Step 11: And That's It!

And that's it! I moved the box where I wanted the garden to be and filled it with dirt. Any questions/comments/advice are always welcome! If you build a raised garden bed, I would love to see how it turns out.

Social Media:

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1 Person Made This Project!

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27 Comments

0
BenD166
BenD166

1 year ago

I’ve just finished making my own for a corner plot

0
How Do You - DIY
How Do You - DIY

Reply 1 year ago

That's awesome! It would be cool to see how it looks!

0
BenD166
BenD166

Reply 1 year ago

Here it is!

D7AB540D-9963-4171-9EB5-5515AA5B2F79.jpeg
0
How Do You - DIY
How Do You - DIY

Reply 1 year ago

That looks awesome! It kind of looks like the shape of Superman's emblem. Thanks for sharing the picture!

0
arkon476
arkon476

1 year ago

Any idea how much soil is needed to fill the box? Someone in my area is advertising 3 to 5 yards for delivery.

0
arkon476
arkon476

Reply 1 year ago

I did my own calculations but must have mixed up my units as my answer didn't make sense, which prompted me to ask. Breaking out the steps as you did, I saw my error right away.

This is a great design for a garden box and is the perfect size for my space.

And the tip on the soil/sand/compost mix is much appreciated!

My thanks to you both!

0
How Do You - DIY
How Do You - DIY

Reply 1 year ago

I added about 22.5 cubic feet (about 0.83 cubic yards) of dirt into it.

0
tgimages
tgimages

Reply 1 year ago

Length times Width times Height (or at least how much dirt you want.)
Measure the interior. If the inside space is 12' (144") x 2' (24") and lets say 2" below the top (14") = 48,384 cubic inches.
A cubic foot (12" x 12" x 12") = 1728 cubic inches.
So 48,384 / 1728 = 28 cubic feet.
In yards, 36" x 36" x 36" = 46,656. Which is just less than 48,384.

Essentially to fill the interior of a 2' x 12' to 14" with dirt would be 1 yard and about 1 bag (most bags are around a cubic foot or a little less).

However I'd be inclined to mix in some sand and compost into the dirt so if I got a yard of dirt I'd also get a half dozen or so bags of sand and another half doze or so bags of compost, mix, fill and then find somewhere else to use the left overs. I just built similar beds 12' x 4' and used this very mix in them. Last year I built a few too, used the mix and everything I planted in it grew fantastically. No science behind it, just 5 parts of top soil to 1 part sand to 1 part compost. It works well for me. I also cover the bottom with a double layer of cardboard to discourage any existing grass or plants from coming up through the dirt.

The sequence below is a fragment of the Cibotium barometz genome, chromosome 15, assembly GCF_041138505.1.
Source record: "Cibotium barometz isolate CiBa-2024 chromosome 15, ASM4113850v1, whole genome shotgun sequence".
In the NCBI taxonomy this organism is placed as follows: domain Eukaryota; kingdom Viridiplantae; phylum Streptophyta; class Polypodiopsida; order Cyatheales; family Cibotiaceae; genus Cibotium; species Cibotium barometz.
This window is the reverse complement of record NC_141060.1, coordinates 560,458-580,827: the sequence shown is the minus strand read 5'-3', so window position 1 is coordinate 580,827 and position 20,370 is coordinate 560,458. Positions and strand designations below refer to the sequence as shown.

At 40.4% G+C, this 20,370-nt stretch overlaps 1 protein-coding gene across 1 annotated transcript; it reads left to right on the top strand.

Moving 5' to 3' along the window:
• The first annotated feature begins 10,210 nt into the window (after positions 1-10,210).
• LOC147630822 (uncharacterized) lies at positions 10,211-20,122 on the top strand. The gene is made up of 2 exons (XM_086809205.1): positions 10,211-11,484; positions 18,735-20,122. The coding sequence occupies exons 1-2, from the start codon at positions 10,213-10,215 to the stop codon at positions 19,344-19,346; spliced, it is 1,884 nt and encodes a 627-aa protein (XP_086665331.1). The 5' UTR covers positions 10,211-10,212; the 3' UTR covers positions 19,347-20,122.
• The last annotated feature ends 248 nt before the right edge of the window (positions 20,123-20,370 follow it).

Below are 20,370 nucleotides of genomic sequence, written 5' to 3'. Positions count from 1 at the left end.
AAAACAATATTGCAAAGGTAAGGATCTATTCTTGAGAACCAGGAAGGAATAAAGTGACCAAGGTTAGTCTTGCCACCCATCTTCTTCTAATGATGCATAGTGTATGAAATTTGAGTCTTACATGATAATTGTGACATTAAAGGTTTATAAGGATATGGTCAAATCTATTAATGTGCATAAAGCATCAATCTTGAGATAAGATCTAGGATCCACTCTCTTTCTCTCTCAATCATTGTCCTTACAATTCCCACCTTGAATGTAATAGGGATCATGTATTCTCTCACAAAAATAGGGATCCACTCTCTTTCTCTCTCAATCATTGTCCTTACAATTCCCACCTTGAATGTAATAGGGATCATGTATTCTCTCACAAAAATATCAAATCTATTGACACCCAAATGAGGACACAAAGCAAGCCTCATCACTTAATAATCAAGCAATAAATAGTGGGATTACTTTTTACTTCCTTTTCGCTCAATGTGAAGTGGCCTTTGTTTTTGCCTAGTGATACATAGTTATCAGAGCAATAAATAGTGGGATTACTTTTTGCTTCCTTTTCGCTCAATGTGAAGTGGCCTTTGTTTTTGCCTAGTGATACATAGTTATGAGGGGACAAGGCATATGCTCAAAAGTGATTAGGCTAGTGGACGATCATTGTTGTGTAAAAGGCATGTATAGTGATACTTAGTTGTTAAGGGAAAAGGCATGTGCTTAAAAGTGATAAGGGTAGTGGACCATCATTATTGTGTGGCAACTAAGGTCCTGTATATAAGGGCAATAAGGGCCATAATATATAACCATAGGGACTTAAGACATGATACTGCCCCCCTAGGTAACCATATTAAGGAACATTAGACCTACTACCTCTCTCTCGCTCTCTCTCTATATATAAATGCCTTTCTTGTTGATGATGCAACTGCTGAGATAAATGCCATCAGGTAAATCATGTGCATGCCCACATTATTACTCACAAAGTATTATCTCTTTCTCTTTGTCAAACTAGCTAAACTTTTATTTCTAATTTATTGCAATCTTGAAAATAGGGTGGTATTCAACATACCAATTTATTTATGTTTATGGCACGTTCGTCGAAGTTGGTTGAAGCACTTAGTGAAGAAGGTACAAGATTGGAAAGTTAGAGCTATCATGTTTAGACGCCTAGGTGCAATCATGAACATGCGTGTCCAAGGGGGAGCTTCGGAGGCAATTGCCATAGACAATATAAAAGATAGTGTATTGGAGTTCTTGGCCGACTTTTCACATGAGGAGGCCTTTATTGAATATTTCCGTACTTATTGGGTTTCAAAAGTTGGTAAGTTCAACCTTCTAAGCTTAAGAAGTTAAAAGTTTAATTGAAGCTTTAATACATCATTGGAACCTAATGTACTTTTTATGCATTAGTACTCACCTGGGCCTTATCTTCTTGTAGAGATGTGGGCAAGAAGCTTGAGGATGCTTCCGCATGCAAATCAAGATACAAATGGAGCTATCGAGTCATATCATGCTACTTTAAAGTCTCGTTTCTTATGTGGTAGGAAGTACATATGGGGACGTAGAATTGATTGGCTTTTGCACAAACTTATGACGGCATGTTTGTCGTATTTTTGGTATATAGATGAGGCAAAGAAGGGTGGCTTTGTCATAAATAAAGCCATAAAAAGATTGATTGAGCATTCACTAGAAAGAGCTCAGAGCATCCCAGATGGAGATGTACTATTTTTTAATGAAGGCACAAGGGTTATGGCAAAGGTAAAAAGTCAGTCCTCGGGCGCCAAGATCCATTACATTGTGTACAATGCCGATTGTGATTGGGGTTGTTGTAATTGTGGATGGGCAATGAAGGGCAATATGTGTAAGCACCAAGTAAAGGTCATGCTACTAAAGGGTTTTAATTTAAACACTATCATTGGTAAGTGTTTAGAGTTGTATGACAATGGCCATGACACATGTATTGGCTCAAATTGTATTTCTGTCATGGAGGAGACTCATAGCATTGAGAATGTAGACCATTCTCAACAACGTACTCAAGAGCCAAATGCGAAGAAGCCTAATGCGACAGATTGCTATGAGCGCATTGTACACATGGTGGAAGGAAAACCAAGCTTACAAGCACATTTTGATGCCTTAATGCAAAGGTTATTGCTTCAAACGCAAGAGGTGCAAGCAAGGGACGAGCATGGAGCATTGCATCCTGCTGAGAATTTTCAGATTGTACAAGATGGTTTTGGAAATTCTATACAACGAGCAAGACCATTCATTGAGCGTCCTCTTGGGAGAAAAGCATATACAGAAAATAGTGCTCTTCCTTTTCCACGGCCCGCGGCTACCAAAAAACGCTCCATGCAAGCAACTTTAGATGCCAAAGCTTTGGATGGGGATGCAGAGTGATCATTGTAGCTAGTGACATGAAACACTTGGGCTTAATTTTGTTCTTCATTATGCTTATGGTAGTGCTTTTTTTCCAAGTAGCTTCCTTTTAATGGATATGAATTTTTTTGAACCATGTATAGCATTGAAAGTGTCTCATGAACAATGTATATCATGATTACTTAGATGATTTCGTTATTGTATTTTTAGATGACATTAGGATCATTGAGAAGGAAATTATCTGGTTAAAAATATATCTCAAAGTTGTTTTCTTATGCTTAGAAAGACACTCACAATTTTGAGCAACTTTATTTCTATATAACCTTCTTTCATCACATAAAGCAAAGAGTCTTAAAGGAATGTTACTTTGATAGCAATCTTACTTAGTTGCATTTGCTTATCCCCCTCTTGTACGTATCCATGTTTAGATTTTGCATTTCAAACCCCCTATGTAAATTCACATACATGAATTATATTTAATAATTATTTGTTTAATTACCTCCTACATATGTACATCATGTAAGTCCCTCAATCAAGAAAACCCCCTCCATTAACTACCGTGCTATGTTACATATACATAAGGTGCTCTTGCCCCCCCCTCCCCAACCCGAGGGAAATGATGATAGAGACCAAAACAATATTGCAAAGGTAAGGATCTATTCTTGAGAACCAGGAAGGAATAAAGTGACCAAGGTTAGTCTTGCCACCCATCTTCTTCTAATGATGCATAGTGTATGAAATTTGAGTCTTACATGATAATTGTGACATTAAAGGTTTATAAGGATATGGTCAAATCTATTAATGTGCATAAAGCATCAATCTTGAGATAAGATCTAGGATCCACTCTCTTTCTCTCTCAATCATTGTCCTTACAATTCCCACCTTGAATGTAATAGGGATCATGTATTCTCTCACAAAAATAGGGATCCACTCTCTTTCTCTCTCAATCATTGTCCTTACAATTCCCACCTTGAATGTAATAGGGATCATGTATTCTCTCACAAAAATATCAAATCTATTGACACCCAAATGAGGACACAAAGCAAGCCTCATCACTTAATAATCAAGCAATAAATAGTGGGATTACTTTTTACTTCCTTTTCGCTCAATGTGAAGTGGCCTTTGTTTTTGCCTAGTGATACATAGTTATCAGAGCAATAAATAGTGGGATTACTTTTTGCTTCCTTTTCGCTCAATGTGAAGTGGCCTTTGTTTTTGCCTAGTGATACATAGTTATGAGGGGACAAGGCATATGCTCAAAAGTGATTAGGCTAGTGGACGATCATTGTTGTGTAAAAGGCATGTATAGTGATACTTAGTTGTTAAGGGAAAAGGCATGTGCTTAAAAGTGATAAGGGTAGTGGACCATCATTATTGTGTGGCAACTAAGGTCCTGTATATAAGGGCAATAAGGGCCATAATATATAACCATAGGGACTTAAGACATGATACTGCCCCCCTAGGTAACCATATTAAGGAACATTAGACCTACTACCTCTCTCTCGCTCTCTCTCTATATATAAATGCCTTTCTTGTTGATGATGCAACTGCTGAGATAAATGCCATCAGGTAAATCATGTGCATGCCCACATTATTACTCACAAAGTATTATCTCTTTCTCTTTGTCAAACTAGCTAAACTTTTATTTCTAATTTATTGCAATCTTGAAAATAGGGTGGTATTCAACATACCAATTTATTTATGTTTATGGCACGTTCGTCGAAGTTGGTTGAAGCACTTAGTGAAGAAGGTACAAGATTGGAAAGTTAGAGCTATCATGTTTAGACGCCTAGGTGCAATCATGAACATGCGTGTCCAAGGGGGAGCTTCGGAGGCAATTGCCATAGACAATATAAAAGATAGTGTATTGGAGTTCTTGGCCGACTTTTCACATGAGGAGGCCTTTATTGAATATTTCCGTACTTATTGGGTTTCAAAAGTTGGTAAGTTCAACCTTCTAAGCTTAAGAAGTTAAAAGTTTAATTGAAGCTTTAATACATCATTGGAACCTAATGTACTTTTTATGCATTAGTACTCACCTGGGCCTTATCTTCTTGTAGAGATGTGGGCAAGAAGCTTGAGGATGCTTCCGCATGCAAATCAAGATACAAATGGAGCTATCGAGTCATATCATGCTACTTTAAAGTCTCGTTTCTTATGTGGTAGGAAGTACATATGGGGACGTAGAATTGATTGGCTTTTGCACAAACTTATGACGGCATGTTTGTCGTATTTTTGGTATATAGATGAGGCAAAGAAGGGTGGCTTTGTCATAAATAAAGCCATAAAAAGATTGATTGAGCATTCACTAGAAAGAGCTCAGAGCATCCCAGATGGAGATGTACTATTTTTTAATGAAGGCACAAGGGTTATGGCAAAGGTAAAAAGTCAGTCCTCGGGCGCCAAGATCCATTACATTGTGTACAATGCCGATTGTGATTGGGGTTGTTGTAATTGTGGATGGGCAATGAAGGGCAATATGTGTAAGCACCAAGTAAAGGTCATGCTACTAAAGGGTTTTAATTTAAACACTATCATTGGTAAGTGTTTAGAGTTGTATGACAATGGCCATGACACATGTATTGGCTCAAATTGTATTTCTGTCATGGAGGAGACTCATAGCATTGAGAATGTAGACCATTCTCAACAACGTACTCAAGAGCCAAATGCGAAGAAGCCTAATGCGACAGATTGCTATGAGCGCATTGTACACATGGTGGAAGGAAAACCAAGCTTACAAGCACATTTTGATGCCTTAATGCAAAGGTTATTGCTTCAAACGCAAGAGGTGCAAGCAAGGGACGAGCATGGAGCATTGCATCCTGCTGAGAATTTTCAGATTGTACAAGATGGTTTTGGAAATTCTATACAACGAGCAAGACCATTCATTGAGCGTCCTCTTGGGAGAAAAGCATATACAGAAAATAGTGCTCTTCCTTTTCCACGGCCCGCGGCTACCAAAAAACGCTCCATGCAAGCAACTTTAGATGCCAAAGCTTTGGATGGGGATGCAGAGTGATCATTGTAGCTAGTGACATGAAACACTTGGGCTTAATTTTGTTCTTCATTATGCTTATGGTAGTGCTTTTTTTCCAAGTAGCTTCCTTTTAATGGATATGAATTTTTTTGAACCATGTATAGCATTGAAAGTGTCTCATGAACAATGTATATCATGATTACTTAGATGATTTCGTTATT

0
mickeyj737
mickeyj737

1 year ago

Can you complete the story with getting the dirt ready to support a garden

0
tgimages
tgimages

Reply 1 year ago

Scroll up a bit, I just posted a comment on what I've used in my raised beds and how to calculate how much you need.

0
How Do You - DIY
How Do You - DIY

Reply 1 year ago

That's a great idea! I've been thinking that same thing. I still need to research home composting methods, but I'll definitely make an Instructable about it. Thanks for sharing your idea!

0
Wallaman
Wallaman

1 year ago

Well done. So easy to follow. I think I found the raised bed Im going to make!!!

0
How Do You - DIY
How Do You - DIY

Reply 1 year ago

Thanks! I would love to see how yours turns out!

0
JoeW9
JoeW9

1 year ago

For those of us “cheap” DIYers, what was your total cost? In my area a cedar 1x8x12 is $38 each....

0
How Do You - DIY
How Do You - DIY

Reply 1 year ago

It wasn't cheap. The materials that I used for this added up to a bit over $300. I think that a cool, cheap DIY version could be made with scrapped pallets. I don't know how well that type of wood would hold up over time as a garden bed, but it could be interesting.

0
mwseniff
mwseniff

1 year ago

I’ve been growing all my veggies in raised beds for the last 17 years. The first thing I do is put cardboard down on top of any grass. This keeps grass from just growing up thru the bed. After the growing season is done the cardboard is gone unless there was tape and the tape remains. I know this because I had to move a two beds this year the ground was perfectly clean except for tape from a cardboard box. My ex-housemate put the bed in a year ago and I forgot to tell him to remove any tape.

0
How Do You - DIY
How Do You - DIY

Reply 1 year ago

That's an awesome tip! I didn't think about putting anything on the grass before adding the dirt, but I like the advice. And I'm glad you mentioned about the tape. That's something I can see being easy to overlook.

0
charlessenf-gm
charlessenf-gm

1 year ago

Lovely, impressive and well executed.

One point re: "I predrill the holes"

One either drills a hole or not. The process of drilling a hole in which one intends to drive a screw fastener to prevent (hopefully) splitting the material is "drilling a pilot hole" somewhat smaller than the diameter of the fastener used.

0
How Do You - DIY
How Do You - DIY

Reply 1 year ago

You're right, "drilling a pilot hole" is a better description. I've updated my Instructable. Thanks for the feedback! And I'm glad you like the garden bed!